Rotating shift work is defined as work schedule in which groups of workers rotate through set periods throughout the day [1, 2]. About 20% of European countries workforce and 15.2 million Americans are concerned with this pattern [3]. In developing countries, about 15-30% of the workforce are involved in shift work [2, 3]. In Tunisia, it is estimated that about one fifth of the population is working with a rotating shift. According to Griffiths, the proportion of workers who work in shift schedule is increasing more and more [4]. All over the world, Health care providers are bound to work shift-work to cater for the needs of the sick people and are consequently exposed to the disruption of the synchronous relationship between the body´s internal clock and the environment. Many authors have reported that night shift has physical and psychological effects [5, 6]. Night work disrupts the body circadian rhythmicity, sleep alertness and performance [7-9]. It may also have long term health outcomes such as obesity, type 2 diabetes and cardiovascular diseases [7-14]. Night work can also have negative impacts on emotional health, family and social life, drug use and job-related stress. This is particularly damaging for women with family responsibilities (pregnancy and child raising) [3, 6]. For all night workers, and especially nurses, these physical and psychological effects have consequences at the workplace, such as decreased alertness and reduced job performance that could endanger the lives of the patients [15]. The aim of the present study is to determine the influence of rotating shift work on physical working capacity of Tunisian nurses and to design recommendations to managers so that they implement effective preventive measures of premature physical decline to avoid long term health outcomes.



Methods Up    Down

Study design: a cross-sectional study was conducted to assess the effect of rotating shift work on the physical capacity of nurses.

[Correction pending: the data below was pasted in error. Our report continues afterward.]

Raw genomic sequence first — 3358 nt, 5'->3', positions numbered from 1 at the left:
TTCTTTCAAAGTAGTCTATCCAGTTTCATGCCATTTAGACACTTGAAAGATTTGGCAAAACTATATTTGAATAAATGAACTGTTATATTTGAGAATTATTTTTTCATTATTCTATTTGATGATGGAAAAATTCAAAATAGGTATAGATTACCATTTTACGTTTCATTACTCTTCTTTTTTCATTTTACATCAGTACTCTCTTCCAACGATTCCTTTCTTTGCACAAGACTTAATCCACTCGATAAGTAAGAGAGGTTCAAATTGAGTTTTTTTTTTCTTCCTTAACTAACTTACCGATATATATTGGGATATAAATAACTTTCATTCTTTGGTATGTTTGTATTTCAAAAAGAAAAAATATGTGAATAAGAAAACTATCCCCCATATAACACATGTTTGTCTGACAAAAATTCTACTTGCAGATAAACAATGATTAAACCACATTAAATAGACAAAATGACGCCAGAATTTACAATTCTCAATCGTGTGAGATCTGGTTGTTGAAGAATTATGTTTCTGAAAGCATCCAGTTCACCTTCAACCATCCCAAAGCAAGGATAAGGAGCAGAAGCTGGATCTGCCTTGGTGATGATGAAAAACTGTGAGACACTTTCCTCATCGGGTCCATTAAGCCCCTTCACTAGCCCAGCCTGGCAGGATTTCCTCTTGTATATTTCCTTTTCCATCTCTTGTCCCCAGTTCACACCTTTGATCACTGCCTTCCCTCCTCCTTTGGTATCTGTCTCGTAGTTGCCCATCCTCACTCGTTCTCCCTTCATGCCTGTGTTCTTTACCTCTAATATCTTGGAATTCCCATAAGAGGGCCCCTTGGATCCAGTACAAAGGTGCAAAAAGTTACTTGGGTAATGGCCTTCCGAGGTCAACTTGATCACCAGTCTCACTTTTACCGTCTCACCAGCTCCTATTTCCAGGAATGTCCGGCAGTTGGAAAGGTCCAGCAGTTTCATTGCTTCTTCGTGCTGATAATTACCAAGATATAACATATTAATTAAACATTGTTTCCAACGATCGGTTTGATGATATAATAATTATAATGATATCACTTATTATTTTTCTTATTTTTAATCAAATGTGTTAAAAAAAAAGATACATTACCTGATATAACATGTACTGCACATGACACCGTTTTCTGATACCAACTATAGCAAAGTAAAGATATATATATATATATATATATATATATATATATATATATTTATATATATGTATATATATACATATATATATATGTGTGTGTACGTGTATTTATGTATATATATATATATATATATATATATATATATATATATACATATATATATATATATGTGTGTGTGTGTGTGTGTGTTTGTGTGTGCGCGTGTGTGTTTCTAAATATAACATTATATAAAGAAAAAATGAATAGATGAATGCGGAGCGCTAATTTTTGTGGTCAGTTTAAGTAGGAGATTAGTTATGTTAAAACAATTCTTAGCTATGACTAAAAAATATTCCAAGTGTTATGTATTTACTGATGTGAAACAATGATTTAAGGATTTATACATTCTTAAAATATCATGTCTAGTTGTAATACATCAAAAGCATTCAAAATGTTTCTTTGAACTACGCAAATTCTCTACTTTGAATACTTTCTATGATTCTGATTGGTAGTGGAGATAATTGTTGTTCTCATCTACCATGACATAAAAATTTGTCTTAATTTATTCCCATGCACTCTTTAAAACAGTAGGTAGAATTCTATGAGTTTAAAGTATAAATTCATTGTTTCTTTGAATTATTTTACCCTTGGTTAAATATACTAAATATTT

Setting: this study lasted 15 months (from October 2012 to December 2013) and was conducted at the university hospitals of Monastir and Mahdia in Tunisia. Data collection was performed using a questionnaire administered by 4 trained interviewers who did move into different departments to collect data and perform physical tests on nurses.


Participants: the sample consisted of 293 nurses, representative of 1181 nurses and nursing assistants. The participants were recruited by stratified random sampling according to gender and departments. All were fully informed of the objectives and the protocol of the study, of the confidentiality of their participation and their data and their right to refuse to participate and to withdraw at any moment. They were requested to sign a written consent to participate.


Variables: in our study, rotating shift time work was defined as working in a rotating shift, and day time work was defined as working exclusively during the morning time. The main outcome measures were: Work ability index (WAI): in clinical occupational health and research, this is usually used to assess work ability during health examinations and surveys [16-18]. The first section collects demographic dataand the second one consists of 7 items. WAI is calculated by summing up the points for each item. The total WAI score ranges from 7–49 points, and the scores are categorized into 4 classes: poor (7–27), moderate (28–36), good (37–43) and excellent (44–49). Perceived physical (PPL) and mental (MPL) workloads: assessed through a simple question classifying the workload as heavy or light. Physical (PAD) and domestic (DAD) activity duration: assessed in hours per week. The body mass index (BMI): Expressed in kg/m2, it evaluates the degree of obesity and consequently allows the assessment of the associated health risks.